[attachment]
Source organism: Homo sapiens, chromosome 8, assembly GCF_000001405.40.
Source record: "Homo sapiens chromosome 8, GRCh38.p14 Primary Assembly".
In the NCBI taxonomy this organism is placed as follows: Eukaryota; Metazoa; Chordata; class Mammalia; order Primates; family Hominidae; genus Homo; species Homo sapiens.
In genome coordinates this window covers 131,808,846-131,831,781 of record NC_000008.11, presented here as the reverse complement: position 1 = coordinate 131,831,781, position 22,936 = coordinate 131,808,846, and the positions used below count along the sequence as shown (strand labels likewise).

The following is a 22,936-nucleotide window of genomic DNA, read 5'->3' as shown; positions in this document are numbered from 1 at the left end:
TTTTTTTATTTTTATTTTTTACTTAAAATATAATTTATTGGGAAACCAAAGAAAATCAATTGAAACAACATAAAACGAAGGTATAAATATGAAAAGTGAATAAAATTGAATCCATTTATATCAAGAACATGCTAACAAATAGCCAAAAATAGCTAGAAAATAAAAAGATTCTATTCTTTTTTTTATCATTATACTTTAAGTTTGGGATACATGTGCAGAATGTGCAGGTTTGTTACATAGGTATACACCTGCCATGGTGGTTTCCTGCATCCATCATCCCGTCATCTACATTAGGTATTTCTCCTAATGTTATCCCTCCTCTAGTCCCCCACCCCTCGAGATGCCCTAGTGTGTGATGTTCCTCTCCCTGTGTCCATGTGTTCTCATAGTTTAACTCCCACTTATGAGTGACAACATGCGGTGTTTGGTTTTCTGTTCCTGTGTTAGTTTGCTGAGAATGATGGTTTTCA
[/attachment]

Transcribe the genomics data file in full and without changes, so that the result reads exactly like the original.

Source organism: Homo sapiens, chromosome 8, assembly GCF_000001405.40.
Source record: "Homo sapiens chromosome 8, GRCh38.p14 Primary Assembly".
In the NCBI taxonomy this organism is placed as follows: Eukaryota; Metazoa; Chordata; class Mammalia; order Primates; family Hominidae; genus Homo; species Homo sapiens.
In genome coordinates this window covers 131,808,846-131,831,781 of record NC_000008.11, presented here as the reverse complement: position 1 = coordinate 131,831,781, position 22,936 = coordinate 131,808,846, and the positions used below count along the sequence as shown (strand labels likewise).

The following is a 22,936-nucleotide window of genomic DNA, read 5'->3' as shown; positions in this document are numbered from 1 at the left end:
TTTTTTTATTTTTATTTTTTACTTAAAATATAATTTATTGGGAAACCAAAGAAAATCAATTGAAACAACATAAAACGAAGGTATAAATATGAAAAGTGAATAAAATTGAATCCATTTATATCAAGAACATGCTAACAAATAGCCAAAAATAGCTAGAAAATAAAAAGATTCTATTCTTTTTTTTATCATTATACTTTAAGTTTGGGATACATGTGCAGAATGTGCAGGTTTGTTACATAGGTATACACCTGCCATGGTGGTTTCCTGCATCCATCATCCCGTCATCTACATTAGGTATTTCTCCTAATGTTATCCCTCCTCTAGTCCCCCACCCCTCGAGATGCCCTAGTGTGTGATGTTCCTCTCCCTGTGTCCATGTGTTCTCATAGTTTAACTCCCACTTATGAGTGACAACATGCGGTGTTTGGTTTTCTGTTCCTGTGTTAGTTTGCTGAGAATGATGGTTTTCA